Prior to the military take-over in July 1994, The Gambia was one of 13 countries in the world that achieved major success in attaining the goals of the first world food summit. Out of these 13 countries, 5 are in Africa (Burkina Faso, Ghana, Mali, Nigeria, The Gambia), that had the largest reduction in the proportion of people undernourished between 1980 and 1996. During that time, which coincided with the International Monetary Fund (IMF) and the World Bank’s structural adjustment programme (SAP), the Overseas Development Administration’s support to PMO’s ‘efficiency strategy through small is beautiful’, the Primary Heath Care project that reinforced the health of our farmers for regular farm work, the Freedom From Hunger Campaign’s (FFHC) Swamp rice development programme, ActionAid’s support for Tidal Irrigation promotion, we were as a country 25% self-sufficient in rice and 80% in coarse grains. As a result of good governance and institutional commitment, the country graduated to the programme for sustainable development phase at the envy of most African countries. As a matter of fact, our civil service and our governance system were rated as one of the best in Sub-Saharan Africa (SSA).
In spite of these achievements and the institutional commitment that made them possible, a continuous decline in the civil service performance as well as the agricultural gross domestic product (AGDP) took centre stage after the 1994 military take over. This unfortunate scenario and the poor governance that was its unspeakable modus operandi, gave birth to an increased incidence of absolute poverty, malnutrition, worsened income distribution, destabilized civil service, unique type of corruption and frustrated efforts at poverty reduction. The existing economic situation in the country is one of the cumulative effects of a downward economic spiral that has its major roots in the decline in agricultural output.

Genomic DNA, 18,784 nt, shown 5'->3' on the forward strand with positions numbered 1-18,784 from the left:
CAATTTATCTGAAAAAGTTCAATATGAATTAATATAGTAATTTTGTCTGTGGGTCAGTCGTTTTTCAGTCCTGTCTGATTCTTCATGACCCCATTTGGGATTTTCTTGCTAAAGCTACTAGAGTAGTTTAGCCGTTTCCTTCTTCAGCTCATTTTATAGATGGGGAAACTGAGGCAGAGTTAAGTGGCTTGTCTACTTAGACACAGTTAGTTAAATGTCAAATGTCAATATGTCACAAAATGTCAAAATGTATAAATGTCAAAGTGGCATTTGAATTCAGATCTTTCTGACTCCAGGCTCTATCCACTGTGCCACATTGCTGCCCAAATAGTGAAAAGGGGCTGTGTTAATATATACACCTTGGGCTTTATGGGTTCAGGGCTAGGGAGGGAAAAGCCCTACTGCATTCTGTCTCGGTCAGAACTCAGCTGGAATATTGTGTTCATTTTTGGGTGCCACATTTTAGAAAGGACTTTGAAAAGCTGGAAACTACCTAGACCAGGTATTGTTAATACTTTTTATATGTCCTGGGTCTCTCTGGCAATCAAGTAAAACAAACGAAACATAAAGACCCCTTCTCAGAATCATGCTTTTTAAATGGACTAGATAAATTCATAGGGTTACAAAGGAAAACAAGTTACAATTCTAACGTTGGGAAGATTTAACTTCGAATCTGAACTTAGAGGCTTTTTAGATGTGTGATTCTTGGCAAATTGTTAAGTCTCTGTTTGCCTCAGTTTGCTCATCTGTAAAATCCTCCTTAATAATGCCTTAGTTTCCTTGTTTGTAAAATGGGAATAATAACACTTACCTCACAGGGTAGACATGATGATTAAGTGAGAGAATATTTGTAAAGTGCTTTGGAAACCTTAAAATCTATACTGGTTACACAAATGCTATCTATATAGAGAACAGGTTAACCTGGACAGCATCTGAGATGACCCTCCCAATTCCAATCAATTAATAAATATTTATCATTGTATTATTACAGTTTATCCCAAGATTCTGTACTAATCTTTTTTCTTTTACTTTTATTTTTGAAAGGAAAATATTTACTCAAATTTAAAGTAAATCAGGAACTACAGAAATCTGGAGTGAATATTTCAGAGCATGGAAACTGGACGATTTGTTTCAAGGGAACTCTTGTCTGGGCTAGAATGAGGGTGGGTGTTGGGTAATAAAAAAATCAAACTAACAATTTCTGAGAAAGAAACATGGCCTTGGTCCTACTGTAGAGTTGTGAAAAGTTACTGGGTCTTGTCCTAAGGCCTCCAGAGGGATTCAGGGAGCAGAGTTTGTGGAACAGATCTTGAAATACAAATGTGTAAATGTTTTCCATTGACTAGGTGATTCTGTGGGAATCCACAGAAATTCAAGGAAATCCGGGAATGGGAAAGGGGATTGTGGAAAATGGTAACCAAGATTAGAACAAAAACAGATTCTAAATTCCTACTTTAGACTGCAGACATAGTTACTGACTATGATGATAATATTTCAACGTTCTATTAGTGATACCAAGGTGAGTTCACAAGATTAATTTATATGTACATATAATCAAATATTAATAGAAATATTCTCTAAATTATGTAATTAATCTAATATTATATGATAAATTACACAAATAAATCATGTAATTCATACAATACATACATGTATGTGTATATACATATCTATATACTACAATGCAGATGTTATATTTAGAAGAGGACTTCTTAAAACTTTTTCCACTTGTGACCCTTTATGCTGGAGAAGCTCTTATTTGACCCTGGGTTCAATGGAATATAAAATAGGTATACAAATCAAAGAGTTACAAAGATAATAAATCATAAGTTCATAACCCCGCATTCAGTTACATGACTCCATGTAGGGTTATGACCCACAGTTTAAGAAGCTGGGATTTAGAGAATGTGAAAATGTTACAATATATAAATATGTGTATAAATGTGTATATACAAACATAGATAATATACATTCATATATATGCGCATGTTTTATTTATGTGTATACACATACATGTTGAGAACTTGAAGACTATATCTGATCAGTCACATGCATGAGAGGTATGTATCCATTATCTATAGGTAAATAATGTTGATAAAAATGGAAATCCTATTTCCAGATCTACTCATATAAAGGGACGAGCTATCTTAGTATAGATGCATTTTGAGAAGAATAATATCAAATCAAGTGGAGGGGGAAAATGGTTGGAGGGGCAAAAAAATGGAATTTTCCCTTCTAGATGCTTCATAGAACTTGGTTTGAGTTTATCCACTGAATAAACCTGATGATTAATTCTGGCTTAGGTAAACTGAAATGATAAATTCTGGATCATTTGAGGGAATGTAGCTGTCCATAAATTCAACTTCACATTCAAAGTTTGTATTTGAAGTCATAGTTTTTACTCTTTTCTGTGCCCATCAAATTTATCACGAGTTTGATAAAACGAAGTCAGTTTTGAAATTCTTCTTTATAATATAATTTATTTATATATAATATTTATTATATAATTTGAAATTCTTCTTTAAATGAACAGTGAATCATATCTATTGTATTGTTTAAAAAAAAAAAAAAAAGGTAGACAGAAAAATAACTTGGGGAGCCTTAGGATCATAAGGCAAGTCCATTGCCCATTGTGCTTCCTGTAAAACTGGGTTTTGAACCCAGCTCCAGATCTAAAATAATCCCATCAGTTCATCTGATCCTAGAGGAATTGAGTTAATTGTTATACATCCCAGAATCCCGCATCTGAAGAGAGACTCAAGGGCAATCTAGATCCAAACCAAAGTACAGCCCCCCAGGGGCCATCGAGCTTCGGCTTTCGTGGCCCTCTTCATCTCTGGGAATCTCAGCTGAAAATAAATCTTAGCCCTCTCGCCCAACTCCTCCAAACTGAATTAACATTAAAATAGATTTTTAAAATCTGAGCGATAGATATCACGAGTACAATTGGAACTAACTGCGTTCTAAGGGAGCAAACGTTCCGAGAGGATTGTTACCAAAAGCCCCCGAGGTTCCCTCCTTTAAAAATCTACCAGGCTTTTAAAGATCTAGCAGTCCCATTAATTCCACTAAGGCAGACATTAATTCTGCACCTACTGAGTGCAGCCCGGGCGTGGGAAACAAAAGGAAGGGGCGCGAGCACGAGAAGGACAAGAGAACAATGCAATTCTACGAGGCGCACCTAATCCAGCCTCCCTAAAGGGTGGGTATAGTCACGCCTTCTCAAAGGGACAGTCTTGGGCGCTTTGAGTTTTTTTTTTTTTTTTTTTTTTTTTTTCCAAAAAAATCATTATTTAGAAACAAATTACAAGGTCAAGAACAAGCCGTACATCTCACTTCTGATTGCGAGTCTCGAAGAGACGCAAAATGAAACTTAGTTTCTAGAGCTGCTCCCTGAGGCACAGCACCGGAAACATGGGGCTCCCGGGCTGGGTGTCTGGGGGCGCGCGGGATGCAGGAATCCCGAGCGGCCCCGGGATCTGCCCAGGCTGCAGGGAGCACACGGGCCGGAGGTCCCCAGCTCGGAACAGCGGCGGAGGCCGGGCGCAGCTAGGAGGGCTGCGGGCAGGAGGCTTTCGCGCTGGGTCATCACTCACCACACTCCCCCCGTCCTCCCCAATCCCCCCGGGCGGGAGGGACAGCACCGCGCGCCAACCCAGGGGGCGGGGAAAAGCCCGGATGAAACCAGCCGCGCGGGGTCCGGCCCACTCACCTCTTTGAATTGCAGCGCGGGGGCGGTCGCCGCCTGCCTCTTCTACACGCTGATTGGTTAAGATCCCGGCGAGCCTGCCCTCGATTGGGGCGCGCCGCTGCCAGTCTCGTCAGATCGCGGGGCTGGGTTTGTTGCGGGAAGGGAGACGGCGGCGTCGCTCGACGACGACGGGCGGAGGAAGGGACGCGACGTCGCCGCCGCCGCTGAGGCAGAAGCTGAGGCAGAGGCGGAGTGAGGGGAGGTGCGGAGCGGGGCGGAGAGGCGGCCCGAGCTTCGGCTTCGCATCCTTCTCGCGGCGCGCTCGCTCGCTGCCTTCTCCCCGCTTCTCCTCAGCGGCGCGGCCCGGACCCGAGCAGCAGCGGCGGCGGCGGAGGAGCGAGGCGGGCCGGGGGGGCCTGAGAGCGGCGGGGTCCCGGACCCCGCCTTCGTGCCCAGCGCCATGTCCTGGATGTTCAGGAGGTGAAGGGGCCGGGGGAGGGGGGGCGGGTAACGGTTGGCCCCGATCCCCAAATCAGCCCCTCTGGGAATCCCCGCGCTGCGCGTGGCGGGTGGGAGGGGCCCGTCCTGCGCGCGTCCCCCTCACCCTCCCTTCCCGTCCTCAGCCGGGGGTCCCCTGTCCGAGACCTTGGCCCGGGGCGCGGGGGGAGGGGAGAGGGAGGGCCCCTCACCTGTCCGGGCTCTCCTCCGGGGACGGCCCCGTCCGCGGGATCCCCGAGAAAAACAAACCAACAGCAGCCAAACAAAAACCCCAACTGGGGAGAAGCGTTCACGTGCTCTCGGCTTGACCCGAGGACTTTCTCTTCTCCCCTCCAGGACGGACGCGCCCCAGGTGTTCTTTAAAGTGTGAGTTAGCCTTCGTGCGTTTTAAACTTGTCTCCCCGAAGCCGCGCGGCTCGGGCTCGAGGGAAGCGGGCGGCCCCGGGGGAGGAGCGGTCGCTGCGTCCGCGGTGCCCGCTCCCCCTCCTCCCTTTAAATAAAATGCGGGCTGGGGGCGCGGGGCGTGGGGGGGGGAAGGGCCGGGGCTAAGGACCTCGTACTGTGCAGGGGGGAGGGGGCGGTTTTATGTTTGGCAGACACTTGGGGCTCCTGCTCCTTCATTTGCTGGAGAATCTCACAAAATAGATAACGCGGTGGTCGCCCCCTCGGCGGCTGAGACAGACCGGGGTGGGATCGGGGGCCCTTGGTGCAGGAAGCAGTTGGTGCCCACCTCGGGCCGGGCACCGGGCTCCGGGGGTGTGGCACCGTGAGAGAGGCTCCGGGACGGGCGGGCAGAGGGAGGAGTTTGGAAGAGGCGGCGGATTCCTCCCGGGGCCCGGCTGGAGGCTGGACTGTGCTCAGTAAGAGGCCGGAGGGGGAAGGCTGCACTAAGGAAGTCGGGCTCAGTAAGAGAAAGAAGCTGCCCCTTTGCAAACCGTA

Meanwhile, our population growth rate has accelerated, the number of people actively engaged in agriculture has declined significantly, food production growth rate has decelerated due, among other things, to the accelerated rural-to-urban migration and the overall poor performance of the food production sub-sector. Food production growth rate depended more on growth in crop area, nutrient mining, human labour-use and much less on yield increase and modern inputs compared to other parts of the world. Thus, Gambian agriculture during the second Republic was characterized by poor and deteriorating performance.
Issues for the future
In looking at the past and current situation of our national development scenario, certain issues require particular attention.
As a starting point, the National Think Tank is not necessary. Instituting it cannot be justified. The nation’s main problem is the 22-years of Yahya Jammeh and the APRC, which period can be isolated to enable us connect from where the first Republic stopped to continue performing as usual. In this regard, it is imperative that we put a moratorium on all new donor and lending institution funded agricultural development projects in favour of a consolidation and consultation phase.
Let us be very clear about this, work should not be done for the present alone but for the future as well. We, therefore, also have to access our fitness for the future by looking at where we have been, where we are now, and where we are heading.
As a starting point, government must clarify and incorporate in policy and legislation what they expect agriculture to contribute to the nation’s socio-economic development. Is it enough to facilitate technology transfer to achieve vitally needed increases in production and income? Does agriculture also have a human resources development and education function for poorly educated, resource poor, and poverty stricken rural majority? Should agriculture help develop self-reliance in resource poor farmers so that they can seek and apply means for improving productivity and the quality of family living? Should programme intervention content include management of total household resources in the pursuit of maximum income and its use to better the conditions of the family? Should education in on-farm management, environment, family planning, and nutrition be incorporated in agriculture and rural development interventions to benefit present and future generations?
Lack of clarity about what is expected from agriculture and failure to match resources with designated functions have undoubtedly limited achievement of agriculture’s full potential contribution to the nation’s socio-economic development.
The author, Mr Suruwa Jaiteh, a native of Bakau, is a former international civil servant, permanent secretary at the Ministry of Agriculture. He is now a development consultant.